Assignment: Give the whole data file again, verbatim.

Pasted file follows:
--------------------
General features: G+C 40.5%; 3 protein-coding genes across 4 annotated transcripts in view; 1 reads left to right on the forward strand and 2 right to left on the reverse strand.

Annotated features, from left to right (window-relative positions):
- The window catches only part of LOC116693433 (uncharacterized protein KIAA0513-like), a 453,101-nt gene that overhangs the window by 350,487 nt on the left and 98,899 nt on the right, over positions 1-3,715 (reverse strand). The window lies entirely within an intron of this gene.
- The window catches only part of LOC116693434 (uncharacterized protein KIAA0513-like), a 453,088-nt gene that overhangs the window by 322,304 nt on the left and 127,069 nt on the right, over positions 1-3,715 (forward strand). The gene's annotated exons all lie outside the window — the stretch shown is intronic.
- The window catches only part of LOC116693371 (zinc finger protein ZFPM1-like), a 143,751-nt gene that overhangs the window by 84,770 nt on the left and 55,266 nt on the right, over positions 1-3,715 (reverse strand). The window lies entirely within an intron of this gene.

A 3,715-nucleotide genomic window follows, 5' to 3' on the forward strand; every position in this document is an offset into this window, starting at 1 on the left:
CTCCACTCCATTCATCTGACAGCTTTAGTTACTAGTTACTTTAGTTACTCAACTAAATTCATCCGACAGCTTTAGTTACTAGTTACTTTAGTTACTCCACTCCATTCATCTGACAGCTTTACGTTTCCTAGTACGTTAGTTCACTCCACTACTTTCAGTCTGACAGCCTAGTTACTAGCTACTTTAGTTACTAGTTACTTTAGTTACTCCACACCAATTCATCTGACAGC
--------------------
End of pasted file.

General features: G+C 40.5%; 3 protein-coding genes across 4 annotated transcripts in view; 1 reads left to right on the forward strand and 2 right to left on the reverse strand.

Annotated features, from left to right (window-relative positions):
- The window catches only part of LOC116693433 (uncharacterized protein KIAA0513-like), a 453,101-nt gene that overhangs the window by 350,487 nt on the left and 98,899 nt on the right, over positions 1-3,715 (reverse strand). The window lies entirely within an intron of this gene.
- The window catches only part of LOC116693434 (uncharacterized protein KIAA0513-like), a 453,088-nt gene that overhangs the window by 322,304 nt on the left and 127,069 nt on the right, over positions 1-3,715 (forward strand). The gene's annotated exons all lie outside the window — the stretch shown is intronic.
- The window catches only part of LOC116693371 (zinc finger protein ZFPM1-like), a 143,751-nt gene that overhangs the window by 84,770 nt on the left and 55,266 nt on the right, over positions 1-3,715 (reverse strand). The window lies entirely within an intron of this gene.

A 3,715-nucleotide genomic window follows, 5' to 3' on the forward strand; every position in this document is an offset into this window, starting at 1 on the left:
CTCCACTCCATTCATCTGACAGCTTTAGTTACTAGTTACTTTAGTTACTCAACTAAATTCATCCGACAGCTTTAGTTACTAGTTACTTTAGTTACTCCACTCCATTCATCTGACAGCTTTACGTTTCCTAGTACGTTAGTTCACTCCACTACTTTCAGTCTGACAGCCTAGTTACTAGCTACTTTAGTTACTAGTTACTTTAGTTACTCCACACCAATTCATCTGACAGC